Just as they did following World War II, these industries will play a pivotal role in the economic recovery process, with each contributing approximately 3% and 6% to total UK GDP respectively. It’s therefore imperative that they are given access to a pipeline of migrant labour in order to continue to grow and build back the economy. 

Incentivising migrants to the UK

The UK has a mutually beneficial relationship with migrants. But let’s be clear, migrants do not uproot themselves, and sometimes their families, lightly, so the government needs to continue to find new ways to incentivise their settlement in the UK. European workers need to be given a solid foundation for choosing the UK over other leading global economies, like Germany, for instance.  

As a starting point, the UK government should consider expanding its fast-track visa programme beyond the fintech and financial services community, to include roles within those core manual labour or hospitality industries. Moreover, as many of these jobs can often begin on low-pay and without direct employment in advance, the advance salary requirements of £25,600 per year can act as a deterrent to otherwise hard-working, skilled workers. Just like after World War II, the UK needs to build a welcoming environment, as opposed to one which sets up barriers to entry to discourage workers. To superpower the industries that have become the bedrock of the UK economy, and ensure they are fully functioning once more, we need to provide access to a diverse set of skills from around the world.  

Furthermore, we need to get better at championing the wider contributions that migrants can make. Often, creating these favourable, inclusive environments can lead to entrepreneurship, innovation and bring even greater value to the economy. In fact, studies show that migrants are twice as likely to become entrepreneurs, and in 2017, 43% of companies in the Fortune 500 were founded/co-founded by either immigrants or their children.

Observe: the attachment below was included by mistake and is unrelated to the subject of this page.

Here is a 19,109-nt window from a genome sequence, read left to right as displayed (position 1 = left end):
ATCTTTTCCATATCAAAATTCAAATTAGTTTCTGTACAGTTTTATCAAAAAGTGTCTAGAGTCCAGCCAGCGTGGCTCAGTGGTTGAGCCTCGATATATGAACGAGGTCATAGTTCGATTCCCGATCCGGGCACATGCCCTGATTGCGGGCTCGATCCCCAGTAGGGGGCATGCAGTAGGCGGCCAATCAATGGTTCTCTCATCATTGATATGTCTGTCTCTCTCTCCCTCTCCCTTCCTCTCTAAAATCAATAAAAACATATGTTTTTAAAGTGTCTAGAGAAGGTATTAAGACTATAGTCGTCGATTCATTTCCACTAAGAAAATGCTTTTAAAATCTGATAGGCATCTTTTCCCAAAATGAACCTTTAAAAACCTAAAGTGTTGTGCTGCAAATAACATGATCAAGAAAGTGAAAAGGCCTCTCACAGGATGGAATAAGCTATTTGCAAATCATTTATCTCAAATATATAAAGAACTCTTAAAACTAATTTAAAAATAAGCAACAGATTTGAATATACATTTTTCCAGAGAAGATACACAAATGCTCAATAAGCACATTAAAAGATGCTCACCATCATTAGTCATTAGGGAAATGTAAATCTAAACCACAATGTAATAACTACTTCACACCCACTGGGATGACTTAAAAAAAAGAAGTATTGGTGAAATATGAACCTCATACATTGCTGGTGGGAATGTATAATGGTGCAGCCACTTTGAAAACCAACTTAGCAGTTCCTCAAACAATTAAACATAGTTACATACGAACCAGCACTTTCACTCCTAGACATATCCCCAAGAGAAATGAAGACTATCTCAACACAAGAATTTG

Take TransferGo, for instance, we are but one example of the migrant success story, made possible through the sheer determination of our founders, alongside accommodating border policies and the willingness of investors. With our headquarters in London, we have grown from a four-person team to nearly 200 global employees, with over 25 different nationalities in our employment. From within the UK ecosystem, we have raised £38m over the last 10 years and are proud to be part of the UK’s blooming fintech scene. 

If we are able to demonstrate to migrant workers the possibility and opportunity for them to build their own success story, within a welcoming UK environment, they will be incentivized to contribute to our post-pandemic recovery. Just like after World War II, our key industries are in need of support, and the government must recognise the positive impact that migrants can have. During the course of the last 18 months, migrants have shown they are essential in keeping the UK running, and with accommodating policies and regulatory environments, they can continue to support the economy - whether that’s through productive labour or new business innovation.